If you have a color-coded system for your Gmail icons, use a search operator to narrow the messages you want to see.

You can search for star colors by inputting has:purple-star or has:yellow-star. You can even search for info colors, such as has:blue-info.

Read also: 41 Gmail Tips and Tricks for a More Productive 2024

16. Search for Read Messages

Once you read a message, categorizing it again becomes tricky unless you’ve affixed labels or icons to it. Fortunately, Gmail has a search operator for just this task called is:read.

17. Search for Unread Messages

Unread messages can get broken up between your read messages if you open your inbox messages sporadically. Group your unread messages together and reduce the size of your inbox by inputting is:unread.

Read also: Gmail Out-of-Office Messages Made Easy [With Templates]

18. Search for Starred Messages

Speaking of Gmail’s star system, this distinction is attached to your most important messages. Find them all at once by typing is:starred.

19. Search for Snoozed Messages

Did you forget you had snoozed an email address until they kept sending you follow-ups asking why they haven’t heard from you? Is:snooze will help you find all your snoozed emails.

Fun fact: you can combine these commands within Gmail. For example, is:read is:snoozed will show you all your read, snoozed messages. Try it!

20. Search for Important Emails

Image courtesy of Giphy

Gmail has two operations for tracking down your most important messages. You can use the label function by inputting label: important, or you can type is:important to find what you need.

21. Search for Messages in All Folders

Did you know you don’t have to check your spam or trash folders to find emails that linger there? It’s true! You can type in:anywhere to see any email, adding an email recipient or keyword after, such as in:anywhere Bob@company.com.

Read also: 21 Gmail Integrations To Supercharge Your Email Experience

22. Search for Multiple Search Terms Simultaneously

Tracking down the email you want will never be so time-consuming again when you can combine search terms into one Gmail advanced search by using parentheses.

For example, if you wanted to look up a sales report from the prior week for the fourth quarter, you can type (sales report fourth quarter).

23. Search for File Attachment Type

Gmail even grants you the freedom to search by the type of attachments you send and receive in your inbox. Track down all file attachment types by typing filename:, such as filename:docx.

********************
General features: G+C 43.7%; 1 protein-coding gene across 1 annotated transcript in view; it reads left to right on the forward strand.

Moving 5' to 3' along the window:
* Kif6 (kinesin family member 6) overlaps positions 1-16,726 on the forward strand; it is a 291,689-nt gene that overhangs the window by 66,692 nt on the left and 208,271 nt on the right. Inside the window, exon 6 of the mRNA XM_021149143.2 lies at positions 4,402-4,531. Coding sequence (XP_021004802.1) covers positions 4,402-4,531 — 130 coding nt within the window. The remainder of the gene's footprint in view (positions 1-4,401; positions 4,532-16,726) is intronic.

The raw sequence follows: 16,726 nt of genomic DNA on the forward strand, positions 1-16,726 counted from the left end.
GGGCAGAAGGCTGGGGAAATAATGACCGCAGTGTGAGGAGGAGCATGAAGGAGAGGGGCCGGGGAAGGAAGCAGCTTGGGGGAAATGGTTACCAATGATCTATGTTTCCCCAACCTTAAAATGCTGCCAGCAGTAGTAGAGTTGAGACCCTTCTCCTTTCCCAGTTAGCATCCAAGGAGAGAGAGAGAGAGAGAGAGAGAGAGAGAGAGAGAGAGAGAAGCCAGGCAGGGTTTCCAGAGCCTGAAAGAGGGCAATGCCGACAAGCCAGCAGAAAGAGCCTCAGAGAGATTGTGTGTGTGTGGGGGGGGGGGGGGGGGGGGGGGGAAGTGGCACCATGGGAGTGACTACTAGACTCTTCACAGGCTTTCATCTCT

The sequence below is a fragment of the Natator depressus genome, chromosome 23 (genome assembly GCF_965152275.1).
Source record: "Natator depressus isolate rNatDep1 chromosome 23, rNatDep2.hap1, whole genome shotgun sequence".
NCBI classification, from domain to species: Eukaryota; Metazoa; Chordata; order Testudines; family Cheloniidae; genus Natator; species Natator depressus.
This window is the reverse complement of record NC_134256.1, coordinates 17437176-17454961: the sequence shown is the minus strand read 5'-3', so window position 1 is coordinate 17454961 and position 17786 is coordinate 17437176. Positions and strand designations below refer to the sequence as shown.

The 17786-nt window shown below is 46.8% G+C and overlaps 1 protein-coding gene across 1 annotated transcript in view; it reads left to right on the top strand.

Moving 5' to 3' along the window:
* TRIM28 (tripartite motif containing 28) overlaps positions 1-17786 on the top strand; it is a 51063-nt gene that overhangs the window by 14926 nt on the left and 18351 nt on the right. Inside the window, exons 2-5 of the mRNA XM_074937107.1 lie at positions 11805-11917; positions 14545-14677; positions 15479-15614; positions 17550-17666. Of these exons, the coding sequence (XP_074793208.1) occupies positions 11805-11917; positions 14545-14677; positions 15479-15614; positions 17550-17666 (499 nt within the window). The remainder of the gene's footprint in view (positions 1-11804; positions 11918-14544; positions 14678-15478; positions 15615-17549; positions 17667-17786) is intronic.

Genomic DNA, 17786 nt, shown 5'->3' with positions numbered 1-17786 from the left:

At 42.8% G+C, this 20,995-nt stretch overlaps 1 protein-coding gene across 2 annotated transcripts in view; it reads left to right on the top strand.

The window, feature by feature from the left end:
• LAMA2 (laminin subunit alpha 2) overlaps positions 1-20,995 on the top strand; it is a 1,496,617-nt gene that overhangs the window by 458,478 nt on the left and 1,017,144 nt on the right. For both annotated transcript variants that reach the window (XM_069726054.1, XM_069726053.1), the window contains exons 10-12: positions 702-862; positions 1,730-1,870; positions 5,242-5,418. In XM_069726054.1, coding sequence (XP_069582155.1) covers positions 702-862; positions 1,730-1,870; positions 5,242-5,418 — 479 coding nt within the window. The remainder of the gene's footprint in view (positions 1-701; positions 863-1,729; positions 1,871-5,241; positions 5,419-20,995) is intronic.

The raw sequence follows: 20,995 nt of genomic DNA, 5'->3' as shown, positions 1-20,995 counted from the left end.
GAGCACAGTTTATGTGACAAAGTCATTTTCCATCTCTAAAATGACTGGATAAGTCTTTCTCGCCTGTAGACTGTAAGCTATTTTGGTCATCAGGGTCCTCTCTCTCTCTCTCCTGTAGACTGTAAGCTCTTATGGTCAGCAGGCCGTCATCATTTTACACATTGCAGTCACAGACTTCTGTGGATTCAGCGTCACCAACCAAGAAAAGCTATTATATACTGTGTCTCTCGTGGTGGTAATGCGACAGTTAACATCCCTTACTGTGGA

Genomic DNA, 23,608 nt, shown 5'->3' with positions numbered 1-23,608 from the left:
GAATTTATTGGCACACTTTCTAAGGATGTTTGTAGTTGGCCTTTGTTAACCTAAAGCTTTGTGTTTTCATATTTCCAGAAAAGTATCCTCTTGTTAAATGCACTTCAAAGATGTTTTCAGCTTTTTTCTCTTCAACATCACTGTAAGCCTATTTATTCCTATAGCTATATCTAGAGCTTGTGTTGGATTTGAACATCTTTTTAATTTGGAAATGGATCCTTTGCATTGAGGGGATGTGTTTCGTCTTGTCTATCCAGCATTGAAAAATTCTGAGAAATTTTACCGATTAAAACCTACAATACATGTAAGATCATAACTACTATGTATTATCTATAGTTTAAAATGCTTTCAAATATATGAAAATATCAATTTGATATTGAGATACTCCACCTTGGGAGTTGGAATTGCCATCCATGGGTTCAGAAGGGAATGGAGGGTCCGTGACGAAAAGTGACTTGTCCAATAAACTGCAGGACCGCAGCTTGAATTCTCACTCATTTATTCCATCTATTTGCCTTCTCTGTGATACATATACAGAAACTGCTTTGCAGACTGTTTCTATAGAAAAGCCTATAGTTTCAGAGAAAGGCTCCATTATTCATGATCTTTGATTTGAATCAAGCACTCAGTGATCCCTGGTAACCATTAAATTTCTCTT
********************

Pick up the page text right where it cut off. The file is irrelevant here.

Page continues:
24. Search for File Attachment Name

Can you remember a specific file attachment name, but can’t for the life of you find it anywhere in your inbox? Go into your Gmail search bar and use the filename: command again, this time adding the name, like filename:salesreportfourthquarter2023.docx.

Read also: Gmail Contact Groups: A Simple Guide to Easy Group Emails

25. Search for Messages from a Mailing List

Image courtesy of Giphy

If you’re part of several mailing lists, you know the struggle to manage them all, not to mention the communications that can emerge from each. Gmail can help you better track your mailing lists by using the list: function.

Here’s this operation in action: list: info@companyname.com.

Read also: Organizing Made Easy: Learn to Export Gmail Contacts

26. Search for Messages with a YouTube Video

Do you send a lot of YouTube videos and can’t find one you know you emailed your colleague or friend? If the video isn’t in your history and you forgot to save, download, or favorite it, you can track it down within Gmail.

Type has:youtube, adding any qualifiers like video content to narrow your results.

27. Search for Messages That Have Google Links or Attachments

Using Gmail tools like Slides, Sheets, Docs, and Google Drive is a great, often free way to make, save, and send files and documents. However, these links and attachments can get lost in a big Gmail inbox.

Find them again by using has:, like has:presentation, has:spreadsheet, has:document, or has:drive.

28. Search for Words Near One Another

Find words in proximity to another in an email body or subject line by typing AROUND. If you omit quotes, you’re telling Gmail that the order of the first word is not important. Using quotes ensures the word you type first stays that way, such as “budget AROUND fourth quarter.”

Read also: Why You Should Try Email Threads (Gmail, Outlook, Apple Mail)

29. Eliminate Words in Your Search

Dumping words from your Gmail searches is as easy as pie. You only have to type the minus sign (), e.g., sales 2023 – second quarter.

30. Search for Messages with Multiple Matching Terms

To bring up messages with a match for several terms, you can use {} or OR. Here’s how it works: {from:Bob}, OR from:Bob.

31. Search Subject Lines

One of Gmail’s coolest functions is allowing you to search by subject line using subject:. For instance, you can search subject: sales report.

32. Search Recipients

It’s also ultra-easy to find the specific recipient you want within Gmail by inputting to:, such as to:Bob.

33. Search Senders

Lastly, use Gmail search operators to find senders by typing from:, like from:Bob.

Read also: How To Avoid Spam Filters For Better Email Deliverability

How to Use Gmail Advanced Search

Incorporating Gmail operators into your everyday searches couldn’t be simpler. Here are the steps.

Step 1

Open Gmail on your desktop or mobile device, such as through the website or app. You can use search operators all the same.

Step 2

Access the Gmail search box.

Step 3

Type your search operator, combining operators to streamline your search.

Step 4

Find the email you want, or finetune your search until the message pops up.

Read also: Email Feedback Loops: How They Work [A Guide]

Wrapping Up

Gmail search operators are one of the easiest and most efficient tools you can use within this email service, and best of all, they’re free! With over 30 unique operators, you can narrow your inbox results down to email recipient or sender, CC or BCC status, date range, keyword, type of attachment or link, and even byte size.

The next time you’re looking for an ever-elusive email, I’m sure some of these Gmail search tips will help 🙂